6. In the Deployment Tools Command Prompt, type the following commands + press Enter after each line.

    Imagex /unmount D:\Mount

    Imagex /mount amd64\winpe.wim 1 D:\Mount

  7. Using Explorer, navigate to the D:\Mount\Windows\boot\PXE folder, which now contains the x64 boot files, and copy all content to the D:\RemoteInstall\boot\x64 folder.

  8. Close all Explorer windows.

  9. In the Deployment Tools Command Prompt, type the following command + press Enter.

    Imagex /unmount D:\Mount

    1. Using Explorer, copy the C:\Windows\system32\reminst\boot\boot.sdi file to the D:\RemoteInstall\boot folder.

Copy the x86 and x64 boot images

  1. On WDS01, using Explorer, copy any x86 boot image that you want to use to the D:\RemoteInstall\x86\Images folder, name the boot image boot.wim.

    Note: If you just want a boot image to test with you can copy the default Windows PE 3.0 x86 boot image from WAIK. It is named winpe.wim and is locate in the C:\Program Files\Windows AIK\Tools\PETools\x86 folder

  2. Using Explorer, copy any x64 boot image that you want to use to the D:\RemoteInstall\x64\Images folder, name the boot image boot.wim.

    Note: Again, if you just want a boot image to test with, you can copy the default Windows PE 3.0 x64 boot image from WAIK. It is named winpe.wim and is locate in the C:\Program Files\Windows AIK\Tools\PETools\amd64 folder

Configure the WDS Providers

  1. On WDS01, using the Registry Editor, configure the WDS Providers order by navigating to the HKEY_LOCAL_MACHINE\SYSTEM\CurrentControlSet\Services\WDSServer\ Providers\ WDSPXE key, and create a new Multi-String Value with the following settings:

    Name: ProvidersOrder

    Data: WDSSIPR

  2. Using the Registry Editor, configure the TFTP root folder by navigating to the HKEY_LOCAL_MACHINE\SYSTEM\CurrentControlSet\Services\WDSServer\Providers\ WDSTFTP key, and create a new String Value with the following settings:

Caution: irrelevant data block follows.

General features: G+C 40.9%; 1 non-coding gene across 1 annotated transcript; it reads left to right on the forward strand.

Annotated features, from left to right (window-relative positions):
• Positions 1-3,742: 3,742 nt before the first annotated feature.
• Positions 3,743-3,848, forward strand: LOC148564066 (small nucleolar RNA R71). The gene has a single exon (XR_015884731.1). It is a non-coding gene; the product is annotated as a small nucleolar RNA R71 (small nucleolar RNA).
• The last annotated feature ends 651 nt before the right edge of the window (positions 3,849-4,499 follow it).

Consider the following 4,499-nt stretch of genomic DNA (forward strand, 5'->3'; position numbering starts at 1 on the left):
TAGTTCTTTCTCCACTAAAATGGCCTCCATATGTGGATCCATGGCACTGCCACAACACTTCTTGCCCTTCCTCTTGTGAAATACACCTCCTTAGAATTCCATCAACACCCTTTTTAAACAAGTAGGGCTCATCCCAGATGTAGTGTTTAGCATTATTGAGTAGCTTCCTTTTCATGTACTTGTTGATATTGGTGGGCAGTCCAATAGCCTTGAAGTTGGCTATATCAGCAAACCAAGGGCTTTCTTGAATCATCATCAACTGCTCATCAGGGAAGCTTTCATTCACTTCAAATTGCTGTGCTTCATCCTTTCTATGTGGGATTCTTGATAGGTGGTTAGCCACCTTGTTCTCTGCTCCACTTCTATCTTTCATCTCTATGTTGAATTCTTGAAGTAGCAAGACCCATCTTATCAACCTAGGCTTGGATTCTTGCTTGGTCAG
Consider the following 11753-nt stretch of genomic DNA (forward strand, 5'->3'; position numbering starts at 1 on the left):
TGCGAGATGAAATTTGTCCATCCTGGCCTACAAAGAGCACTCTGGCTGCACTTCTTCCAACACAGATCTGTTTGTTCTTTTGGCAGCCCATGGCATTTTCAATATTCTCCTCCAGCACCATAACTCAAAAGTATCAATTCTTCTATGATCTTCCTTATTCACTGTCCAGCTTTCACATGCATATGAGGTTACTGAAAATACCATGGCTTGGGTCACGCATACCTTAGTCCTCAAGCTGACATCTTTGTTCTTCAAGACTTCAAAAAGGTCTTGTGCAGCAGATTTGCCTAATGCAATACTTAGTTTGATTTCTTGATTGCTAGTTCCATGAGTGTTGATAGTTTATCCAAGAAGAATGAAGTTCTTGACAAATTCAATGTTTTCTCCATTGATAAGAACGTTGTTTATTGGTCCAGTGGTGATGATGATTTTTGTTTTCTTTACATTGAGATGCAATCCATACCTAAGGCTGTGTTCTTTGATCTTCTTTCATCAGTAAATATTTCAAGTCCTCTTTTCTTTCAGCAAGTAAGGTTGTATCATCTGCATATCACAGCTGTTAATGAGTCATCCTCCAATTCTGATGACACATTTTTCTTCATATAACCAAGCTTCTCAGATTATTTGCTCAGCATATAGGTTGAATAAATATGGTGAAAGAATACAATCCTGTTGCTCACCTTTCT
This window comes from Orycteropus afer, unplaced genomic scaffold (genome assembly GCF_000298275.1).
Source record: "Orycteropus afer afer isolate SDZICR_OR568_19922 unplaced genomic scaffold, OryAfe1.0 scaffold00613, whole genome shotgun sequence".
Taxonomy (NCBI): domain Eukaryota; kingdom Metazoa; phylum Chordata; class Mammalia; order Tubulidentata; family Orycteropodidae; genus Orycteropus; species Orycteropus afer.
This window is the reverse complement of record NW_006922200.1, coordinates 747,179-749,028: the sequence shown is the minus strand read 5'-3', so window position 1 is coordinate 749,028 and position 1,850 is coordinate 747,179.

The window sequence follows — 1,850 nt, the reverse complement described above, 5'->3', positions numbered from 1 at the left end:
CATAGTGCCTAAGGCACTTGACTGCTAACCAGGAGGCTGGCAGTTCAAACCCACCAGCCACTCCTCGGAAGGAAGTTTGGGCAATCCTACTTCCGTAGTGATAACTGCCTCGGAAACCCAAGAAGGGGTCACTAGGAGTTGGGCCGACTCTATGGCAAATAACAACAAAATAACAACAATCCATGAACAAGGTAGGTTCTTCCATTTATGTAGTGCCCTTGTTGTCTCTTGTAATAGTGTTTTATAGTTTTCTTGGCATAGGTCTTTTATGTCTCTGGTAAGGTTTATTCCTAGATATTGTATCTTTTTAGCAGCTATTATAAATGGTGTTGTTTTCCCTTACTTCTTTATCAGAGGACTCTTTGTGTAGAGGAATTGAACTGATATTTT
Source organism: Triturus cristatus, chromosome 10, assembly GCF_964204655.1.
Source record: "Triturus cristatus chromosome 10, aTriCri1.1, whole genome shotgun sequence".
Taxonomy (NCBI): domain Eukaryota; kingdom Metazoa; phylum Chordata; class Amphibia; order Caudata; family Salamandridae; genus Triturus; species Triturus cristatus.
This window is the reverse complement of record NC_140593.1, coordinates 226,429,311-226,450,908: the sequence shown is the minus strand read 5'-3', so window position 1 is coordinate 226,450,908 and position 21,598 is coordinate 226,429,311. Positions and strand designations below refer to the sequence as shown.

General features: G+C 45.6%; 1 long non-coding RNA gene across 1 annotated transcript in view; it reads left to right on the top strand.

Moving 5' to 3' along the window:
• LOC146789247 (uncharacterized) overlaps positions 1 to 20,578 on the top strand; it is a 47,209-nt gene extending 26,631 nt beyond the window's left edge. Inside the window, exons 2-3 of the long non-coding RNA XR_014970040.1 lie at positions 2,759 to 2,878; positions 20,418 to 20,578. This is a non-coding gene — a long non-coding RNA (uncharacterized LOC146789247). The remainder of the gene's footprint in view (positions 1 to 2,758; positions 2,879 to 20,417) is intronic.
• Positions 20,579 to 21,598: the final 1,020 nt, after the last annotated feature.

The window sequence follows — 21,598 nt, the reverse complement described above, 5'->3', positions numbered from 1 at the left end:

Name: RootFolder

    Data: D:\RemoteInstall

Configure the Policies

  1. On WDS01, using Notepad, edit the C:\Windows\system32\wdssipr.dll.conf.ini file. In the IMAGES POLICY section, configure the following values

    X86BootImage=boot\x86\images\boot.wim

    X64BootImage=boot\x64\images\boot.wim

  2. Save the C:\Windows\system32\wdssipr.dll.conf.ini file.

Additional DHCP and WDS provider configuration

  1. On WDS01, using a Command Prompt, configure the transport server to use DHCP by typing the following command + press Enter.

    WDSUTIL /Set-TransportServer /ObtainIPv4From:DHCP

  2. Leave the Command Prompt open.

  3. Using the Command Prompt, configure the DHCP PXEClient option, by typing the following commands + press Enter after each line.

    Netsh

    dhcp

    server \WDS01

    add optiondef 60 PXEClient String 0 comment=”PXE support”

    set optionvalue 60 STRING PXEClient

    exit

  4. Leave the Command Prompt open.

  5. Using the Registry Editor, configure the DHCP ports option by navigating to the HKEY_LOCAL_MACHINE\SYSTEM\CurrentControlSet\Services\WDSServer\Providers\ WDSPXE key, and change the UseDhcpPorts data value from 1 to 0.

  6. Using the Command Prompt, start the WDS transport server by typing the following command + press Enter.

    WDSUTIL /Start-TransportServer

Done! You should now be able to start the boot images over the network, having configured the WDS PXE listener on a standalone server.

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I cleaned your post up to be more respectful of others - the original link was 4 years old, and 4 years ago Server 2008 R2 did not exist, and thus the answer was correct. –  Mark Henderson Jan 31 '11 at 1:39
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http://blogs.dirteam.com/blogs/sanderberkouwer/archive/2007/03/19/wds-without-active-directory.aspx

First hit on google search for "wds without domain". Funny how admins today need serverfault to find people helping them to enter their question into google ;)

To the topic: the answer is NO.

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I'm not quite sure about everybody else but I don't see SF as just a place to ask questions. It's also a repository of information for sysadmins. Therefore, if the question has merit and is not already on the site, I don't see why it shouldn't be asked. Even this question and its answer add value to the site...please correct me if I'm wrong though. –  Jason Berg Oct 22 '10 at 8:59
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Well, yes, but that was really a just "google your question" thing. I never see serverfault as an excuse to be lazy myself. Looking lazy just does not look good. –  TomTom Oct 22 '10 at 9:32
    
the highest voted answer to this meta question meta.stackexchange.com/questions/5280/embrace-the-non-googlers is to downvote the person making the LMGTFY comment, just sayin. (also, tone down the insults, please, it 'does not look good') –  Kara Marfia Oct 22 '10 at 11:57